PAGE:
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10. The applicable laws at the time did not allow the government to disclose or provide information they had gathered on infected patients. This led to one of the largest hospitals in South Korea unwittingly becoming one of the major points of transmission for the MERS virus. This experience revealed the need for information disclosure, especially regarding the travel histories of confirmed patients, when dealing with a crisis brought about by an infectious disease. 11. For instance, Article 34-2 of the Infectious Disease Control and Prevention Act states, ‘When an infectious disease harmful to citizens’ health is spreading, the Minister of Health and Welfare shall promptly disclose information with which citizens are required to be acquainted for preventing the infectious disease, such as the movement paths, transportation means, medical treatment institutions, and contacts of patients of the infectious disease: Provided, That any relevant party with respect to whom there exist any matters inconsistent with the facts among the disclosed matters or who has any opinion on the disclosed matters, may file an objection with the Minister of Health and Welfare.’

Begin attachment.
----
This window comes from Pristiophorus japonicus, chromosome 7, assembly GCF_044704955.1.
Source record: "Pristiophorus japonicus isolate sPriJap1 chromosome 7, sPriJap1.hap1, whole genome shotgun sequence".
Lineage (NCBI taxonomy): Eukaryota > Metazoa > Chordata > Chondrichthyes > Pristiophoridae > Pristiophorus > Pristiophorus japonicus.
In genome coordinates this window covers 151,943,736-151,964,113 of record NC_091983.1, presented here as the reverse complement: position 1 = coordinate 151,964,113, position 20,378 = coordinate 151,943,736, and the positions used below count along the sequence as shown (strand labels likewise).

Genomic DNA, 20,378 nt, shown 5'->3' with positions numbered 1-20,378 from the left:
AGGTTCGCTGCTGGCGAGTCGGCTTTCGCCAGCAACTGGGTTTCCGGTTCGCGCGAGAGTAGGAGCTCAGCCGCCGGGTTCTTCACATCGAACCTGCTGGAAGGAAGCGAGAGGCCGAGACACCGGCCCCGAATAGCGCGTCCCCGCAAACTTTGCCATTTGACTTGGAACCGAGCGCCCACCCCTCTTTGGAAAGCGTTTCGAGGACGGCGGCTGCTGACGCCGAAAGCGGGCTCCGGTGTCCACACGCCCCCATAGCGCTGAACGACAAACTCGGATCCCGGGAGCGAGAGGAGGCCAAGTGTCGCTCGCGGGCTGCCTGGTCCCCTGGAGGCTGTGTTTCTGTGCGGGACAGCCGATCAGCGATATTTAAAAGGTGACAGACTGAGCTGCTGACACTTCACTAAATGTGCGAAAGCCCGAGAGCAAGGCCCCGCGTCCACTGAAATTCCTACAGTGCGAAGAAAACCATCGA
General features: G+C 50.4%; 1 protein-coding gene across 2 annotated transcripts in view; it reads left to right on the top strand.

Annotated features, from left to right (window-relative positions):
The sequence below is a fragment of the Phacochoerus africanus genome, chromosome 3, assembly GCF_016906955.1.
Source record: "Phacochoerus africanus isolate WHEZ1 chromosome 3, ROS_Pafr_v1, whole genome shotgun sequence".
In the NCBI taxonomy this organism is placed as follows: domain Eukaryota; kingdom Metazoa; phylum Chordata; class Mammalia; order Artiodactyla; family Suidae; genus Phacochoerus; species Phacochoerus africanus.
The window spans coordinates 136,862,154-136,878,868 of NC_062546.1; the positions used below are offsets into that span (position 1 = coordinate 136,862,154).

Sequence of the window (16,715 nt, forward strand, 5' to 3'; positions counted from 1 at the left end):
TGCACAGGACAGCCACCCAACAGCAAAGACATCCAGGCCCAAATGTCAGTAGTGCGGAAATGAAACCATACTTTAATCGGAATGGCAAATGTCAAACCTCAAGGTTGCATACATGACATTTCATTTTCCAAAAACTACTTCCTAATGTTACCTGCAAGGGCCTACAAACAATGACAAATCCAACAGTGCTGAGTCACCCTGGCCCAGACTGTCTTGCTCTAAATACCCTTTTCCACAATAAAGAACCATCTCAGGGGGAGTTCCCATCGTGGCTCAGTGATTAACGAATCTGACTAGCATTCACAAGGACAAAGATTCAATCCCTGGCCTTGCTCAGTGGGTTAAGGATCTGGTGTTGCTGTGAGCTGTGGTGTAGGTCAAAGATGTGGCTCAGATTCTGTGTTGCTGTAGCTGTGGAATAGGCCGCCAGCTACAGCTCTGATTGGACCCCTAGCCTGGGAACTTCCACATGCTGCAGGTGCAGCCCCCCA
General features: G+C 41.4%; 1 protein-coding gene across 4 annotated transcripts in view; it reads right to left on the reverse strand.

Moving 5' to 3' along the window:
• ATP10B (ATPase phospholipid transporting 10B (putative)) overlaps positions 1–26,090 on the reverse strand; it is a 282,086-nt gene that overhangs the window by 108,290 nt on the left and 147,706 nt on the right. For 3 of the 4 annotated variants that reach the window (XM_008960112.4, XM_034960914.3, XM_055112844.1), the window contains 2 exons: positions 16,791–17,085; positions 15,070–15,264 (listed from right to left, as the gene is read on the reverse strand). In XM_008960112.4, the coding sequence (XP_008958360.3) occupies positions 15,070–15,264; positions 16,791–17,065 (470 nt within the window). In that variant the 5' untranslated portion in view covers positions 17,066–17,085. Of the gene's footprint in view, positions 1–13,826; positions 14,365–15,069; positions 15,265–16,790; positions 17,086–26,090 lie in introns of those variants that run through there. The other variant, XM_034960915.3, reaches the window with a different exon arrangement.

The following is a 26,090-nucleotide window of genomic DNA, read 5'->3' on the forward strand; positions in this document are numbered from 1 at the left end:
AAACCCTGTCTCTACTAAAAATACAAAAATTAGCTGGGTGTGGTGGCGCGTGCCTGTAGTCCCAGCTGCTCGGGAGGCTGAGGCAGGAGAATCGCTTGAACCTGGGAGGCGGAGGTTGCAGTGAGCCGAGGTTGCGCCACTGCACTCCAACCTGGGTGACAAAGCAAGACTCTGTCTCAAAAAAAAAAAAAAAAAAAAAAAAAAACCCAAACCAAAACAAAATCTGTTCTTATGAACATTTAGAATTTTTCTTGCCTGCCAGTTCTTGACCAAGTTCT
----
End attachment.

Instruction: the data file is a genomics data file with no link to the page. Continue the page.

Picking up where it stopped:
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Sarah Hye Jung Kim is a recent graduate of Hanyang University School of Law in Seoul, South Korea. Melissa Hye-Shun Yoon is a professor at Hanyang University School of Law in Seoul, South Korea.

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Data Justice and COVID-19: Global Perspectives  

The COVID-19 pandemic has reshaped how social, economic, and political power is created, exerted, and extended through technology. Through c...

Data Justice and COVID-19: Global Perspectives  

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